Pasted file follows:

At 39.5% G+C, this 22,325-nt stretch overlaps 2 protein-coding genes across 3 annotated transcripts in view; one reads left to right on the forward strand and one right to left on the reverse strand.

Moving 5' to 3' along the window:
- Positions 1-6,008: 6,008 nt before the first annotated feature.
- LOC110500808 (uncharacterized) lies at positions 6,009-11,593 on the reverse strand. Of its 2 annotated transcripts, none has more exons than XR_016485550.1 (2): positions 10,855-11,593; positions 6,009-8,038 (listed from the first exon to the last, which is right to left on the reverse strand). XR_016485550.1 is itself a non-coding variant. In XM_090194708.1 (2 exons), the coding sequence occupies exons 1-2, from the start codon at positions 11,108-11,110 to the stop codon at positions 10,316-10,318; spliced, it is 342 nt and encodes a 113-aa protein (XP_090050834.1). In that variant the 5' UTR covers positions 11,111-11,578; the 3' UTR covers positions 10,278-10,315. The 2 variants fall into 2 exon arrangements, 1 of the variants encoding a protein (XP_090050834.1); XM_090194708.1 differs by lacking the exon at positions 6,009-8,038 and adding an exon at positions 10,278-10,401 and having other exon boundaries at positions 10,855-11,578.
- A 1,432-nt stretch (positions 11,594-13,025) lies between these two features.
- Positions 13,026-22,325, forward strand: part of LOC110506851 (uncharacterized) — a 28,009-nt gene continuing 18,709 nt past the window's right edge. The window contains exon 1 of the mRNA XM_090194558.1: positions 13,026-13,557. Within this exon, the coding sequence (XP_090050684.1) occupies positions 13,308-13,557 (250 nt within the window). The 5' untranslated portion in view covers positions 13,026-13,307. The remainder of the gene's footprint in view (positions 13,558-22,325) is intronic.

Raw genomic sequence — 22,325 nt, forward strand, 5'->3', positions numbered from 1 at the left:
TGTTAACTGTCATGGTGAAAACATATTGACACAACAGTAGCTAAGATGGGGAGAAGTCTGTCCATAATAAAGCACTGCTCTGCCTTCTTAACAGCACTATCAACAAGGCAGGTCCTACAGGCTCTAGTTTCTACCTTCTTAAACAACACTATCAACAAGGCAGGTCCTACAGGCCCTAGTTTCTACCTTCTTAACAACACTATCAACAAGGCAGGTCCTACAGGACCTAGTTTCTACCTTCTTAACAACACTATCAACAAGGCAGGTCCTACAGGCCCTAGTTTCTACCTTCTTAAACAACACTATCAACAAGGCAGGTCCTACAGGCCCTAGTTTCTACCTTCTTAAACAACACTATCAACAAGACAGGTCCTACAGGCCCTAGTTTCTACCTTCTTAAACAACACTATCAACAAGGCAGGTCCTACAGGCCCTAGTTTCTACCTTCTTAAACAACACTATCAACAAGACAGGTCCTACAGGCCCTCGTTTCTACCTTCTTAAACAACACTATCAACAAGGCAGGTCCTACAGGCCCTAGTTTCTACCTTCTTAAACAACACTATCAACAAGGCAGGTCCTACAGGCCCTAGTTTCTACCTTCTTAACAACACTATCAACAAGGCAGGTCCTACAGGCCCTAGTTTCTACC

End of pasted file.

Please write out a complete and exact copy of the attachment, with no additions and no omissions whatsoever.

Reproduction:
At 39.5% G+C, this 22,325-nt stretch overlaps 2 protein-coding genes across 3 annotated transcripts in view; one reads left to right on the forward strand and one right to left on the reverse strand.

Moving 5' to 3' along the window:
- Positions 1-6,008: 6,008 nt before the first annotated feature.
- LOC110500808 (uncharacterized) lies at positions 6,009-11,593 on the reverse strand. Of its 2 annotated transcripts, none has more exons than XR_016485550.1 (2): positions 10,855-11,593; positions 6,009-8,038 (listed from the first exon to the last, which is right to left on the reverse strand). XR_016485550.1 is itself a non-coding variant. In XM_090194708.1 (2 exons), the coding sequence occupies exons 1-2, from the start codon at positions 11,108-11,110 to the stop codon at positions 10,316-10,318; spliced, it is 342 nt and encodes a 113-aa protein (XP_090050834.1). In that variant the 5' UTR covers positions 11,111-11,578; the 3' UTR covers positions 10,278-10,315. The 2 variants fall into 2 exon arrangements, 1 of the variants encoding a protein (XP_090050834.1); XM_090194708.1 differs by lacking the exon at positions 6,009-8,038 and adding an exon at positions 10,278-10,401 and having other exon boundaries at positions 10,855-11,578.
- A 1,432-nt stretch (positions 11,594-13,025) lies between these two features.
- Positions 13,026-22,325, forward strand: part of LOC110506851 (uncharacterized) — a 28,009-nt gene continuing 18,709 nt past the window's right edge. The window contains exon 1 of the mRNA XM_090194558.1: positions 13,026-13,557. Within this exon, the coding sequence (XP_090050684.1) occupies positions 13,308-13,557 (250 nt within the window). The 5' untranslated portion in view covers positions 13,026-13,307. The remainder of the gene's footprint in view (positions 13,558-22,325) is intronic.

Raw genomic sequence — 22,325 nt, forward strand, 5'->3', positions numbered from 1 at the left:
TGTTAACTGTCATGGTGAAAACATATTGACACAACAGTAGCTAAGATGGGGAGAAGTCTGTCCATAATAAAGCACTGCTCTGCCTTCTTAACAGCACTATCAACAAGGCAGGTCCTACAGGCTCTAGTTTCTACCTTCTTAAACAACACTATCAACAAGGCAGGTCCTACAGGCCCTAGTTTCTACCTTCTTAACAACACTATCAACAAGGCAGGTCCTACAGGACCTAGTTTCTACCTTCTTAACAACACTATCAACAAGGCAGGTCCTACAGGCCCTAGTTTCTACCTTCTTAAACAACACTATCAACAAGGCAGGTCCTACAGGCCCTAGTTTCTACCTTCTTAAACAACACTATCAACAAGACAGGTCCTACAGGCCCTAGTTTCTACCTTCTTAAACAACACTATCAACAAGGCAGGTCCTACAGGCCCTAGTTTCTACCTTCTTAAACAACACTATCAACAAGACAGGTCCTACAGGCCCTCGTTTCTACCTTCTTAAACAACACTATCAACAAGGCAGGTCCTACAGGCCCTAGTTTCTACCTTCTTAAACAACACTATCAACAAGGCAGGTCCTACAGGCCCTAGTTTCTACCTTCTTAACAACACTATCAACAAGGCAGGTCCTACAGGCCCTAGTTTCTACC